The group also identified “exclusion of member of the ‘Boko Haram’ sect by mainstream Islamic groups, proliferation of arms in the north east, Chadian Civil War and illegal immigration, absence of data and intelligence about individuals and organizational links with foreign groups, lack of true federalism, resistance of the political establishment to a national conference, the collapse of public schools and Federal Governments increasing reliance on foreign security agencies”. The statement added “Massive economic aid and investment in particularly the north-eastern states, mainstreaming all religious sects and groups in boarder religious bodies. The sources are from Sokoto, kano and Abuja where we a bomb blast that killed many people’s. (Ibid, 2011).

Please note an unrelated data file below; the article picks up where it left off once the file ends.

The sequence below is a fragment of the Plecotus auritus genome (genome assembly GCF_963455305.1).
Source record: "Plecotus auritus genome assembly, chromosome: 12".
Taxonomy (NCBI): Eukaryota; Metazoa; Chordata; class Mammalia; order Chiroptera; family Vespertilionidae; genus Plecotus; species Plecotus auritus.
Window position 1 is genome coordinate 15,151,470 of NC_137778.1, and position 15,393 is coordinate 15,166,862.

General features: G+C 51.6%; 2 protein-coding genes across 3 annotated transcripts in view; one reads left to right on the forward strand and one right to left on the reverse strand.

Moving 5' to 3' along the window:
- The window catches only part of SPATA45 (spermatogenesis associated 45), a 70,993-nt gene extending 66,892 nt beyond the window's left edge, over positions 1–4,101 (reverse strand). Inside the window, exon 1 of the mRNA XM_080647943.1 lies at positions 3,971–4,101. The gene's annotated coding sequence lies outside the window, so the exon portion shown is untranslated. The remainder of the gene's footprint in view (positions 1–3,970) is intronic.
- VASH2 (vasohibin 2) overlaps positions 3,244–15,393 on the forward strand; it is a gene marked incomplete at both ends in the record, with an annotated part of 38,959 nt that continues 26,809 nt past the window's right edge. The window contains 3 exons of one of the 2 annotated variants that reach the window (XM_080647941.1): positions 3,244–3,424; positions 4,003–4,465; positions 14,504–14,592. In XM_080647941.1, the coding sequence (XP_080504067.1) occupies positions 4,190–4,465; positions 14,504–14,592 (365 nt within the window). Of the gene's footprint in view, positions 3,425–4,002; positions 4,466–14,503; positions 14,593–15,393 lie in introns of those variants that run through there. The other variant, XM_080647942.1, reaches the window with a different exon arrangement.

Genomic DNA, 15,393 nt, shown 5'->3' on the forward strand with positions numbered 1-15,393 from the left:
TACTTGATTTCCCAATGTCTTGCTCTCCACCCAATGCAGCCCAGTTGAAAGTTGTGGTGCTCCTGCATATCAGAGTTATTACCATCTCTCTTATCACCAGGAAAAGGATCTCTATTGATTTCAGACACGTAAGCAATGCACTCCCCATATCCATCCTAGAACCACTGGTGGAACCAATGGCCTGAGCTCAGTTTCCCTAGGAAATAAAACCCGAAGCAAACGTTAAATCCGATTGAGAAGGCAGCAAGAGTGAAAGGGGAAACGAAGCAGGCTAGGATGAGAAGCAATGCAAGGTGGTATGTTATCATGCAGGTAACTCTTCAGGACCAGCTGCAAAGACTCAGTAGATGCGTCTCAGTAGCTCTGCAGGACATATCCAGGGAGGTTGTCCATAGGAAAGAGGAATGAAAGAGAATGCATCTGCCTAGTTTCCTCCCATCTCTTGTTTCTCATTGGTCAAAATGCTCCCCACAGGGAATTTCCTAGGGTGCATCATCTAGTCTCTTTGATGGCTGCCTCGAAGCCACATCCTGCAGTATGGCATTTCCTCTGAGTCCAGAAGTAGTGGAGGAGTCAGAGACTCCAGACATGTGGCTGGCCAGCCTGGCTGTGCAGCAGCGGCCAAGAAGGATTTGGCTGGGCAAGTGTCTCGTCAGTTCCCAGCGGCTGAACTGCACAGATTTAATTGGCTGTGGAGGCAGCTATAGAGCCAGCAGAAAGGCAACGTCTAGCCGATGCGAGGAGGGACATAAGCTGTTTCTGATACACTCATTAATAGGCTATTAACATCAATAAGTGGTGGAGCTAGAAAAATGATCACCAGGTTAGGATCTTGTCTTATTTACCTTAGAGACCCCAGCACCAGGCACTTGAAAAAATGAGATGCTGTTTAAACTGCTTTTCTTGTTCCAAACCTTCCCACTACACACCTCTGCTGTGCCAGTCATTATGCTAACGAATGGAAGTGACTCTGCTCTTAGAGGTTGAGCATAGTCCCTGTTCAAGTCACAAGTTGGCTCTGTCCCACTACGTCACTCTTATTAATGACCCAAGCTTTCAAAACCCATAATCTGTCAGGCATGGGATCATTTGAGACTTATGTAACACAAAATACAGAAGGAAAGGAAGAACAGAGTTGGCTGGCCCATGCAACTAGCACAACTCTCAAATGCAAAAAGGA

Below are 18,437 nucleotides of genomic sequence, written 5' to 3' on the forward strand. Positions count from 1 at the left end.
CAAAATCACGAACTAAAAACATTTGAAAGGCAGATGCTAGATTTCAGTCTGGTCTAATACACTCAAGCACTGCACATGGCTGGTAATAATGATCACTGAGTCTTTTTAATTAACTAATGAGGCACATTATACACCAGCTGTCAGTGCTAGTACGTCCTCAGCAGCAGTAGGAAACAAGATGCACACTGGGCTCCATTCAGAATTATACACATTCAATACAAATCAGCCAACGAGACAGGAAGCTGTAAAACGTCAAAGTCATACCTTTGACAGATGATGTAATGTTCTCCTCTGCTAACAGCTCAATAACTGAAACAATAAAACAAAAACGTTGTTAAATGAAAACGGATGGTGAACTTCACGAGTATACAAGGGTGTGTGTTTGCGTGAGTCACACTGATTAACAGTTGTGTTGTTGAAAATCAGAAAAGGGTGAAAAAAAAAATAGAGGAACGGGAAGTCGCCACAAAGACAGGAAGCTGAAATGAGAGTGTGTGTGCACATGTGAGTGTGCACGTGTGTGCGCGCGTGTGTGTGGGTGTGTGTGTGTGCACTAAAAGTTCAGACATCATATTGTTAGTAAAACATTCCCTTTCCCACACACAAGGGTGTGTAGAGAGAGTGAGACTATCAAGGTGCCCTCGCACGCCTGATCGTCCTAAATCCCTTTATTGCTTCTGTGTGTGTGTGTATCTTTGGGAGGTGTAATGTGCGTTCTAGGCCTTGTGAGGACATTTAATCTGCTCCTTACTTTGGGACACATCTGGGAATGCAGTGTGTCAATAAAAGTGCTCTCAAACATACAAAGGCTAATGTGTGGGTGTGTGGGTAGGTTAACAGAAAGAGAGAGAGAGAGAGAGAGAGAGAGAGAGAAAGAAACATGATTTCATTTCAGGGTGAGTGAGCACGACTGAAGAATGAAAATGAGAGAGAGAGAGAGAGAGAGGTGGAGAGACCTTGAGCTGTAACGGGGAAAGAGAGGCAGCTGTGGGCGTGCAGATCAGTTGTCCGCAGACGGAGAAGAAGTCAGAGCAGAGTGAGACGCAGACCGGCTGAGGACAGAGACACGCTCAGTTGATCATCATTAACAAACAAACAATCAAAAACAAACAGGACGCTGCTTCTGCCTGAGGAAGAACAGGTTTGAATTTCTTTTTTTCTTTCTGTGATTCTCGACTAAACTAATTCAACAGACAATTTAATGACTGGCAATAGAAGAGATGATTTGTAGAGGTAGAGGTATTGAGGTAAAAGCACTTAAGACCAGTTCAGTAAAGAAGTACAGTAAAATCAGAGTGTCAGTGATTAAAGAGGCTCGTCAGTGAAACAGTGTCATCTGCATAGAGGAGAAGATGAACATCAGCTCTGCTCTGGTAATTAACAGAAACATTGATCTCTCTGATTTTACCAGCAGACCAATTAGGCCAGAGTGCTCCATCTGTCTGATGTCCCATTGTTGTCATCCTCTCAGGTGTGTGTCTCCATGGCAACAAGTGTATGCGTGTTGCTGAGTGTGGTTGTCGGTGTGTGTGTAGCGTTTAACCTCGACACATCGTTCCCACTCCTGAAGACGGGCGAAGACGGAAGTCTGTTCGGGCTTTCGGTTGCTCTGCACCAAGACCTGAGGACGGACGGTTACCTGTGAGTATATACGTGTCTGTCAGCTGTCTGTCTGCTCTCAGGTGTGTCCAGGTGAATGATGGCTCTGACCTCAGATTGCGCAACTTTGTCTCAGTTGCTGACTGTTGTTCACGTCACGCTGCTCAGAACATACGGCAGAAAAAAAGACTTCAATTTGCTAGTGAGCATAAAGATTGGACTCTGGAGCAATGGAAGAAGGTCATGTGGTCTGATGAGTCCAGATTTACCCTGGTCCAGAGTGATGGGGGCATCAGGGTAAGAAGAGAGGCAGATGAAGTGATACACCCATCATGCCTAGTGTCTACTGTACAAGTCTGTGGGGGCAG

The objective of the study is to help the general public and Muslim youth leathers provide accurate answers to commonly asked or expected questions about the ‘Boko Haram’ crisis and tragedy. It help the Muslim community leaders with qualitative responses to the augments presented by the ‘Boko Haram’ group to defend their ideology and perspectives.